Pedestrian safety biggest issue on online Southbank page

Pedestrian safety biggest issue on online Southbank page
David Schout

Pedestrian safety has emerged as the biggest issue on a new online Southbank portal, the City of Melbourne has revealed.

In its first review of 10 online hubs, launched in late 2022, and covering each suburb across the municipality, the council revealed that Southbankers were particularly concerned with walking through postcode 3006.

The portals, introduced as part of the council’s Neighbourhood Model in 2022 that sought to better understand and work with different communities, are dedicated spaces allowing residents to keep up to date with all things, have a say on their area’s future and share local issues.

This includes details of upcoming events, construction activity and general local news and information.

One issue, the council said, came through loud and clear.

“Pedestrian safety has emerged as a key priority in Southbank following several truck incidents along City Rd and some near-misses involving bicycles and e-scooters along Southbank Promenade,” the review stated.

The terms “City Rd” (36 times) and “pedestrian safety” (29) are the two most-used terms on the Southbank page to date.

This was followed by “green space” (26), “dog park” (14) and “police presence” (13).

In 2023, council consultation on the Southbank Pedestrian Study resulted in 1160 pins being dropped on a Southbank map identifying areas of safety concern.

At the February 20 Future Melbourne Committee meeting, councillors backed a motion for a “pulse check” on the Neighbourhood Model, which aims to “measure changes in community perceptions” since the last consultation in 2022.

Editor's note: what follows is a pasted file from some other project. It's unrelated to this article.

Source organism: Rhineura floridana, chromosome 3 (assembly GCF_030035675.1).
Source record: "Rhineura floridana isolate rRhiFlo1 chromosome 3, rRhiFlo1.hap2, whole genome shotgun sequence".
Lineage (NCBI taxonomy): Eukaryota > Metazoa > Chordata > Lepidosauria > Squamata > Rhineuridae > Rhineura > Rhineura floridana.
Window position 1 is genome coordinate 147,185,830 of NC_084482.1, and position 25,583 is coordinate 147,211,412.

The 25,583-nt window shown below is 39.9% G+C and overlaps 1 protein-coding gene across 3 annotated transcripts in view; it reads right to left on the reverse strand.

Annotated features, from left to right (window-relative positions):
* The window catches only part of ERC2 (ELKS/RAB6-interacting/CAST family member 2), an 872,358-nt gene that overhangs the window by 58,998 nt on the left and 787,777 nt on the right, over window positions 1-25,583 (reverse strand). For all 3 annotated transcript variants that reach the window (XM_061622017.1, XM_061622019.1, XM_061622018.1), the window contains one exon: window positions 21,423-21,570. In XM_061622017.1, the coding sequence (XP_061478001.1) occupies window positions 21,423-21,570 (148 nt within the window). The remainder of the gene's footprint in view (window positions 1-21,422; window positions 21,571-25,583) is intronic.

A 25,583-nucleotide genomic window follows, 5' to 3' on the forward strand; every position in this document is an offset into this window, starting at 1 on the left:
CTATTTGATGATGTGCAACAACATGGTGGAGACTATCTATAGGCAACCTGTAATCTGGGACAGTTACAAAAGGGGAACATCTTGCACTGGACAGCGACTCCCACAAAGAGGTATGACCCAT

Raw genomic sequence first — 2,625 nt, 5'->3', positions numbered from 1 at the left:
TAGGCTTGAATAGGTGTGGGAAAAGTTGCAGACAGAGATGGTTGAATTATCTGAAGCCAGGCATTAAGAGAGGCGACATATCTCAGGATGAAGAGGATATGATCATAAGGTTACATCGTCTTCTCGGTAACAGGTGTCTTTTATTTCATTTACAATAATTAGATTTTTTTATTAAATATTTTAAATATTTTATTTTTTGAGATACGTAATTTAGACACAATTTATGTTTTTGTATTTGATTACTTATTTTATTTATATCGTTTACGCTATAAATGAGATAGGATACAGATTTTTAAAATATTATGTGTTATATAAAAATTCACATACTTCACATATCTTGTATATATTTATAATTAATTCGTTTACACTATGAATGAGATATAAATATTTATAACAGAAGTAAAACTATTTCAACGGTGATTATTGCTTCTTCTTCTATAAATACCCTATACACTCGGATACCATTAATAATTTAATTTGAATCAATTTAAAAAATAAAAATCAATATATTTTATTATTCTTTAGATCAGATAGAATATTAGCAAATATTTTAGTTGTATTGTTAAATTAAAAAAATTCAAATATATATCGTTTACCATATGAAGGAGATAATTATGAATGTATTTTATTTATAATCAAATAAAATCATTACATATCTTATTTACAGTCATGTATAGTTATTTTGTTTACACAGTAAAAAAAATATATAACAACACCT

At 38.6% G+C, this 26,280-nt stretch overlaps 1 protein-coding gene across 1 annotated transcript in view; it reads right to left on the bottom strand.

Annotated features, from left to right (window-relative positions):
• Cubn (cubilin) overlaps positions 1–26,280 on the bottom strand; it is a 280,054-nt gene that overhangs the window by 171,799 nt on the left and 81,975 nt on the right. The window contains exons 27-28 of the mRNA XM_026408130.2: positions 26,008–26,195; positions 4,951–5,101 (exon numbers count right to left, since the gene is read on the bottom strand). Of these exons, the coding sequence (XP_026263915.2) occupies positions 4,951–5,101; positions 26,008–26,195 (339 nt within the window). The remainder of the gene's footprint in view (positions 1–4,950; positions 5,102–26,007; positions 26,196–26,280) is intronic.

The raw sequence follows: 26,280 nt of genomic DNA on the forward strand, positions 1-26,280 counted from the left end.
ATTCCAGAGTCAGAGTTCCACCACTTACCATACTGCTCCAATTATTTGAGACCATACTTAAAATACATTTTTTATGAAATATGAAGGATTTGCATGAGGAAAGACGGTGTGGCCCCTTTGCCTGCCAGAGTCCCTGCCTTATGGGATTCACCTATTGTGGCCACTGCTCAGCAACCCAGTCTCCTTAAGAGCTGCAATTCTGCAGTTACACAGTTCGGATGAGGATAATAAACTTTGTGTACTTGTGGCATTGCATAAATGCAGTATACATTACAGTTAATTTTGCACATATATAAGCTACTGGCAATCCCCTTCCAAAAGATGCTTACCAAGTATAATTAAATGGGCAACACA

The council’s health, wellbeing and belonging portfolio chair Cr Olivia Ball said the pulse check represented the “next stage in the evolution of our Neighbourhood Model”.

“We already, of course, have the neighbourhood portals, which are online places where we have two-way interaction between the community and the council,” Cr Ball said. “We have this knowledge bank where we are building up that information and drawing conclusions from it, partly with AI.”

“This innovation of what we’re calling a pulse check is to retest the validity of the models that we’re using so far and to fill the gaps where we know that certain groups in the community are underrepresented, such as young people defined as under the age of 30, local businesses and the full gamut of multicultural communities, to make sure we are hearing their voices in proportion to their presence in the community.”

As part of the Neighbourhood Model, the council has employed a “partner” for Southbank (and all nine other neighbourhoods), who acts as the main point-of-contact on specific issues within the area.

Southbank’s neighbourhood partner, the council said, had been working with building managers to better understand communication channels within individual high-rise buildings. Some buildings already offered digital platforms to enable residents to communicate with each other and exchange second-hand items.

“Through the brokering work of the Neighbourhood Partner, some buildings have set up new physical noticeboards, and others have updated their policy so people can utilise the noticeboards in the mailrooms,” the report stated.

“Southbank Library has recently reported an increase in attendance (with 1500 more visitors in May compared to April) at their library following targeted information being shared by the Neighbourhood Partner through the new noticeboards and other channels within high-rise buildings.”

It is hoped that, long-term, the initiative will allow the community to better connect with the council by helping share its ideas for the future. The City of Melbourne has previously acknowledged that there were vast differences in different suburbs within the municipality (for example, between Southbank and East Melbourne) and said the “place-based” neighbourhood approach would ensure it could understand and respond to unique communities.

Findings from the pulse check will come back to councillors by June 30. •

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